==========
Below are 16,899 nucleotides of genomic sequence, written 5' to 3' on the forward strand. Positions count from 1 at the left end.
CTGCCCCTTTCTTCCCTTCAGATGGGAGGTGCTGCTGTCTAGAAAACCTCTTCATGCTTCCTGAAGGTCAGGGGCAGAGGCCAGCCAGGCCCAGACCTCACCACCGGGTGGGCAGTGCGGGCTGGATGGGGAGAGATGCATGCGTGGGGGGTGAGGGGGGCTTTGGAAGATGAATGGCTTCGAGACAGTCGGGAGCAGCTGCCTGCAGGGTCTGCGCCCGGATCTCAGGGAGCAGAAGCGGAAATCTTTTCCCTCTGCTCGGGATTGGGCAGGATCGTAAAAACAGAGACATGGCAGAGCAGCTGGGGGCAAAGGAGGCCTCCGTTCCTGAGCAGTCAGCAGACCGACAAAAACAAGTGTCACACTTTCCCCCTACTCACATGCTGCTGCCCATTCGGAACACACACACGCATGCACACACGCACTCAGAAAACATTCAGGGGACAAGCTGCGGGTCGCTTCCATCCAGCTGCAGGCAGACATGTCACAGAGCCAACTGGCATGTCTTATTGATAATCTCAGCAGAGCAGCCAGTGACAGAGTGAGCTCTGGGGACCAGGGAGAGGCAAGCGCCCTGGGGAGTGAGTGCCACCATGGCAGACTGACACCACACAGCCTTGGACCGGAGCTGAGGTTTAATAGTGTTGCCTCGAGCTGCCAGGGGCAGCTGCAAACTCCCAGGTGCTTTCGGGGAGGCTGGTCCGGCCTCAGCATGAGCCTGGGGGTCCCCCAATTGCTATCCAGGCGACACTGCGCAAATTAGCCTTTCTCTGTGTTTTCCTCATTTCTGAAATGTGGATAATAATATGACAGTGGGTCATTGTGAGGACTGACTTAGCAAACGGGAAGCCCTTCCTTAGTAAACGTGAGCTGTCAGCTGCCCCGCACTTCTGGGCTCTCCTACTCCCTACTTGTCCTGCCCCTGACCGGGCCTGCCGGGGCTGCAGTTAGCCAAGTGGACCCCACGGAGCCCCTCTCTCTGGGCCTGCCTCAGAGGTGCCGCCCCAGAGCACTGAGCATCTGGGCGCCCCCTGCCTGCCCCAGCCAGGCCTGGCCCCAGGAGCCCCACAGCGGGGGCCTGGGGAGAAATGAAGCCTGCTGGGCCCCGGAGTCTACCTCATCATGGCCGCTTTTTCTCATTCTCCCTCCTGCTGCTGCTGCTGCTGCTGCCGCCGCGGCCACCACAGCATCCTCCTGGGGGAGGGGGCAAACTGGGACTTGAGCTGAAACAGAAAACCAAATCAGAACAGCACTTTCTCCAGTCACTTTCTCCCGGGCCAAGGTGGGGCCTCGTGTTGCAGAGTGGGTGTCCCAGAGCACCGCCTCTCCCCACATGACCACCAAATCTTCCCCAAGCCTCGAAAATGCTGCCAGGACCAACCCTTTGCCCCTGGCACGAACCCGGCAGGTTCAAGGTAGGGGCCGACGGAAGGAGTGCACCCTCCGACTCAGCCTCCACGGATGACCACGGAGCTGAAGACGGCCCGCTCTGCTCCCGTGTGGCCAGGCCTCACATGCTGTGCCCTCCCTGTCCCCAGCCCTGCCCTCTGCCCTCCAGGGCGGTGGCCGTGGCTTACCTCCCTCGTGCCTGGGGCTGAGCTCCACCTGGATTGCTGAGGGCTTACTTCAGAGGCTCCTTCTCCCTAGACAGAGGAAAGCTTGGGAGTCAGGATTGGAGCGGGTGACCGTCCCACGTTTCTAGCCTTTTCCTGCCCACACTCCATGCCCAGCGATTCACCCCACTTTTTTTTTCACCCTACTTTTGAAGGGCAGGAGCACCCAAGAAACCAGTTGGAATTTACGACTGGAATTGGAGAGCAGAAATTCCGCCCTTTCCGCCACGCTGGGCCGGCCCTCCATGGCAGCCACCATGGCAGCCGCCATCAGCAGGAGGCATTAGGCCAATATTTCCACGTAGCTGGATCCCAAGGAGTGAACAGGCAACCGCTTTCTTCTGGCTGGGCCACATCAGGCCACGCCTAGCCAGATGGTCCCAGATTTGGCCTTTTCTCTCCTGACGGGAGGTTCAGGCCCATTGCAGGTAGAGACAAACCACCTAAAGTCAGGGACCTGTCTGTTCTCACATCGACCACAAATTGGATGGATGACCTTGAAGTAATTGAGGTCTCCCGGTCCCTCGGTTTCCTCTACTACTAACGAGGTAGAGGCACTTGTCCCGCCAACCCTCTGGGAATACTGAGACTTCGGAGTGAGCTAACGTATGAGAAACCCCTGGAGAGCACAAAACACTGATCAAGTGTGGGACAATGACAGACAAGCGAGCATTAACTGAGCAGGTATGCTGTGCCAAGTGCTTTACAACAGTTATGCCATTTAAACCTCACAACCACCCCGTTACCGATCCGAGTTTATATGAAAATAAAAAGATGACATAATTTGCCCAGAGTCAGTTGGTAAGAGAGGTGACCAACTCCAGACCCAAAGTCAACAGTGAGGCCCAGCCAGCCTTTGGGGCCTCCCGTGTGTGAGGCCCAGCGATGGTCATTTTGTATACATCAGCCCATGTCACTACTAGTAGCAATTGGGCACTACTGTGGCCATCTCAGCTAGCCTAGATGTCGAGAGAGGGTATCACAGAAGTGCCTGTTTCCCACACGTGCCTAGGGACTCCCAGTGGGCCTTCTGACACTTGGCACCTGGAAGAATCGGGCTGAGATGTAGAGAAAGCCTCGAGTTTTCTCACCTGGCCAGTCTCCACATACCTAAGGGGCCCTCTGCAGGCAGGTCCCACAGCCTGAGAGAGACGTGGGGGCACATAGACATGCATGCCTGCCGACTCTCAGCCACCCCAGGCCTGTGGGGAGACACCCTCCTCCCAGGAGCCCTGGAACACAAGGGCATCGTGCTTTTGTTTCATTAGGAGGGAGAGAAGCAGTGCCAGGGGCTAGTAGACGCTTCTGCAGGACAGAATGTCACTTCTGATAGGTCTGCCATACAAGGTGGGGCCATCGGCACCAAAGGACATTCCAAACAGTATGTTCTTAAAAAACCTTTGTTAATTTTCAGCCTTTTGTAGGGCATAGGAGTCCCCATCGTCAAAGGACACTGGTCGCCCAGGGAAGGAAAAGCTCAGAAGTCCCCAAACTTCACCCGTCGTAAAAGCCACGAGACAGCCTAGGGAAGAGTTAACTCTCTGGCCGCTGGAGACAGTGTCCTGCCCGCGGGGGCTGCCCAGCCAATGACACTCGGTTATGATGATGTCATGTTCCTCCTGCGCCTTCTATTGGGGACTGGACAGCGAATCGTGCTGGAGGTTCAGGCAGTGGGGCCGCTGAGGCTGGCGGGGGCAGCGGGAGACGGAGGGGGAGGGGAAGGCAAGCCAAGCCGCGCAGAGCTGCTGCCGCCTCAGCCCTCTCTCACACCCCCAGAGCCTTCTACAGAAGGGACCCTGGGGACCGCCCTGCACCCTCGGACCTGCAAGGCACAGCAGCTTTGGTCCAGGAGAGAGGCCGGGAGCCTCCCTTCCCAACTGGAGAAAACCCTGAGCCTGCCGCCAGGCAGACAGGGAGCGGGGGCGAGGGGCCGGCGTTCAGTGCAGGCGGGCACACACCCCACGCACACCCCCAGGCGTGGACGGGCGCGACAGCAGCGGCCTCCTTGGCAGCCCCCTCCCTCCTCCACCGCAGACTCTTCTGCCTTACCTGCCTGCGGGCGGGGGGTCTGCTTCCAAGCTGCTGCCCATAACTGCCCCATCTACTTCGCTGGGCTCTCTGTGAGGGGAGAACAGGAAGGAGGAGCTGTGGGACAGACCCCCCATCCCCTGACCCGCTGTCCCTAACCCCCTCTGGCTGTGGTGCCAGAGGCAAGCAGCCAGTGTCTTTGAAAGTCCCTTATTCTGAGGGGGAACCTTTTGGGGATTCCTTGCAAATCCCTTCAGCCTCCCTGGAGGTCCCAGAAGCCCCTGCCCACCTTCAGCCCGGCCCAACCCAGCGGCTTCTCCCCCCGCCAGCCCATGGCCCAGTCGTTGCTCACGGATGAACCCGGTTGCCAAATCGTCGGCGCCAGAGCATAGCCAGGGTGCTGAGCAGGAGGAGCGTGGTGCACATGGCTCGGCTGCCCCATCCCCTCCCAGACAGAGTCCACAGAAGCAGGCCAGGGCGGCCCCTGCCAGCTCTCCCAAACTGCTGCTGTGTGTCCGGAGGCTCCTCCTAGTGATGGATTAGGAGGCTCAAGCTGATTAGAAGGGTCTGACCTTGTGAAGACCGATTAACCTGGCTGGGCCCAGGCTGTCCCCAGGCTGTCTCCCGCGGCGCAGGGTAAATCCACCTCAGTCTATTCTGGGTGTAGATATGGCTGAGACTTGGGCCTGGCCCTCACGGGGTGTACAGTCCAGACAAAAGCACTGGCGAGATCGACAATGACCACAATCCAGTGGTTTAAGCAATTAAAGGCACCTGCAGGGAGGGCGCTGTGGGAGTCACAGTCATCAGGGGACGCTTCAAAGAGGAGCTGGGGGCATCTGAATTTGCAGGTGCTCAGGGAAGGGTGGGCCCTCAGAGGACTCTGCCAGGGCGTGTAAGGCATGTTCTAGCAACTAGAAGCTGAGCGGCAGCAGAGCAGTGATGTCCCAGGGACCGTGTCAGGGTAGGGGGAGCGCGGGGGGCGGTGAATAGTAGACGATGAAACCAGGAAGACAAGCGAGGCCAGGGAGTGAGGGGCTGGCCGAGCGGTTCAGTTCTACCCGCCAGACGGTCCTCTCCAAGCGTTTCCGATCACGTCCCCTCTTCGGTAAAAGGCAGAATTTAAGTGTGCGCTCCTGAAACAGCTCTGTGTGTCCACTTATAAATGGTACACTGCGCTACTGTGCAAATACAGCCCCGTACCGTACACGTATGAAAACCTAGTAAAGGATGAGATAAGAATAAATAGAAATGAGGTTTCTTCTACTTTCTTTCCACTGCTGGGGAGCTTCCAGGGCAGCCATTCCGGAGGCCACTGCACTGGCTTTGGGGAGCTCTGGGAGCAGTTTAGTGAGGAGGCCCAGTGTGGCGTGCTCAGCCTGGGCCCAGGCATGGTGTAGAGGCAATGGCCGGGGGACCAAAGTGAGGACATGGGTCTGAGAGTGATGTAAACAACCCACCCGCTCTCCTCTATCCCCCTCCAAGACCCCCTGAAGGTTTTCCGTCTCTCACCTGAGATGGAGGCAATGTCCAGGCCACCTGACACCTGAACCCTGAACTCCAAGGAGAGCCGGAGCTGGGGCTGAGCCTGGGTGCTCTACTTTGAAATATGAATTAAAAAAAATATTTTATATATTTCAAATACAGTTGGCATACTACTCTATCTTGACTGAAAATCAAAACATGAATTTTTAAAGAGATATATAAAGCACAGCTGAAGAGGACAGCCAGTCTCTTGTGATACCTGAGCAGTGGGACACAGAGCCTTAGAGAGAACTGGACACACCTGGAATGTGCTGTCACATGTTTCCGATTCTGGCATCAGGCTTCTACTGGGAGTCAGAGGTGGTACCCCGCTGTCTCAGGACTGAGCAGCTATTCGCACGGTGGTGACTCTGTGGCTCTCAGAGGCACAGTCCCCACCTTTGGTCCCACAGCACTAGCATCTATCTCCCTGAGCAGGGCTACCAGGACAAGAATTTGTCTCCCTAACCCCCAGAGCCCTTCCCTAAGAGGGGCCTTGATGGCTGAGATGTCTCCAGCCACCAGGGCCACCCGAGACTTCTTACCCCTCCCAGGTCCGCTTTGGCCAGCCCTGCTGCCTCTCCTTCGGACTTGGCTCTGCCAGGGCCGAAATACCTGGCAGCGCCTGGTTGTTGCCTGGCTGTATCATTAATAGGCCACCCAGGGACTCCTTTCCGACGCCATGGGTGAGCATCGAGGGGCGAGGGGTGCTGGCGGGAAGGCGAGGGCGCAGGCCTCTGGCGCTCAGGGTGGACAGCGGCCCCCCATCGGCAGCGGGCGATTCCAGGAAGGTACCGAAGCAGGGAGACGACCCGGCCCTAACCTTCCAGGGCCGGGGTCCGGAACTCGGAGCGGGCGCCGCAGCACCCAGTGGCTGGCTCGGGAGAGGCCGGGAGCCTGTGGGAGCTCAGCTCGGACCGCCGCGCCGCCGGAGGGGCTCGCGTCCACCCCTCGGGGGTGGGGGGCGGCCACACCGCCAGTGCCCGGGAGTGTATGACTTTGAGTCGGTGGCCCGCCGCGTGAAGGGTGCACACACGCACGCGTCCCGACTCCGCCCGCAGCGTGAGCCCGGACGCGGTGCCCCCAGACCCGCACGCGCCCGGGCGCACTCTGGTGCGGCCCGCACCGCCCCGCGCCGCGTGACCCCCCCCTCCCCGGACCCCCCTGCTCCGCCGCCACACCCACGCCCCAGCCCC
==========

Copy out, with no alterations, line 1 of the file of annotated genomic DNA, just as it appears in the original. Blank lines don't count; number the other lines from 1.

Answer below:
Below are 16,899 nucleotides of genomic sequence, written 5' to 3' on the forward strand. Positions count from 1 at the left end.